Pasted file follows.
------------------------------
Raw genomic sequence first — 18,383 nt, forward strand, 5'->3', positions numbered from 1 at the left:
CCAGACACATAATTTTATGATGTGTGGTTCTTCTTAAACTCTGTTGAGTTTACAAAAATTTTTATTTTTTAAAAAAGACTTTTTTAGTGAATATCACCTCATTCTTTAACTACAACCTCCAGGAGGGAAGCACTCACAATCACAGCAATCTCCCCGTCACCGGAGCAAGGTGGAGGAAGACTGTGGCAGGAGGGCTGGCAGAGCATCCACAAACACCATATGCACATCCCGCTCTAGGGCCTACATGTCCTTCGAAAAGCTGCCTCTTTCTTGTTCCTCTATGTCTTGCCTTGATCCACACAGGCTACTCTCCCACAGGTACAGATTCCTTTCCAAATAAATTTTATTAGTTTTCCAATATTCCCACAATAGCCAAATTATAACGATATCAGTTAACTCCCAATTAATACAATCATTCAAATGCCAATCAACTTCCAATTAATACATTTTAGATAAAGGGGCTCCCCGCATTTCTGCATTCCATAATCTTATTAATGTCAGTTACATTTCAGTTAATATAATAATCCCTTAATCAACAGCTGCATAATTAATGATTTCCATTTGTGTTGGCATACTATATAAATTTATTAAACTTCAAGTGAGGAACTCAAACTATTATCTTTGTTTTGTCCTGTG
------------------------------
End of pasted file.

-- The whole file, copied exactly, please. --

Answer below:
Raw genomic sequence first — 18,383 nt, forward strand, 5'->3', positions numbered from 1 at the left:
CCAGACACATAATTTTATGATGTGTGGTTCTTCTTAAACTCTGTTGAGTTTACAAAAATTTTTATTTTTTAAAAAAGACTTTTTTAGTGAATATCACCTCATTCTTTAACTACAACCTCCAGGAGGGAAGCACTCACAATCACAGCAATCTCCCCGTCACCGGAGCAAGGTGGAGGAAGACTGTGGCAGGAGGGCTGGCAGAGCATCCACAAACACCATATGCACATCCCGCTCTAGGGCCTACATGTCCTTCGAAAAGCTGCCTCTTTCTTGTTCCTCTATGTCTTGCCTTGATCCACACAGGCTACTCTCCCACAGGTACAGATTCCTTTCCAAATAAATTTTATTAGTTTTCCAATATTCCCACAATAGCCAAATTATAACGATATCAGTTAACTCCCAATTAATACAATCATTCAAATGCCAATCAACTTCCAATTAATACATTTTAGATAAAGGGGCTCCCCGCATTTCTGCATTCCATAATCTTATTAATGTCAGTTACATTTCAGTTAATATAATAATCCCTTAATCAACAGCTGCATAATTAATGATTTCCATTTGTGTTGGCATACTATATAAATTTATTAAACTTCAAGTGAGGAACTCAAACTATTATCTTTGTTTTGTCCTGTG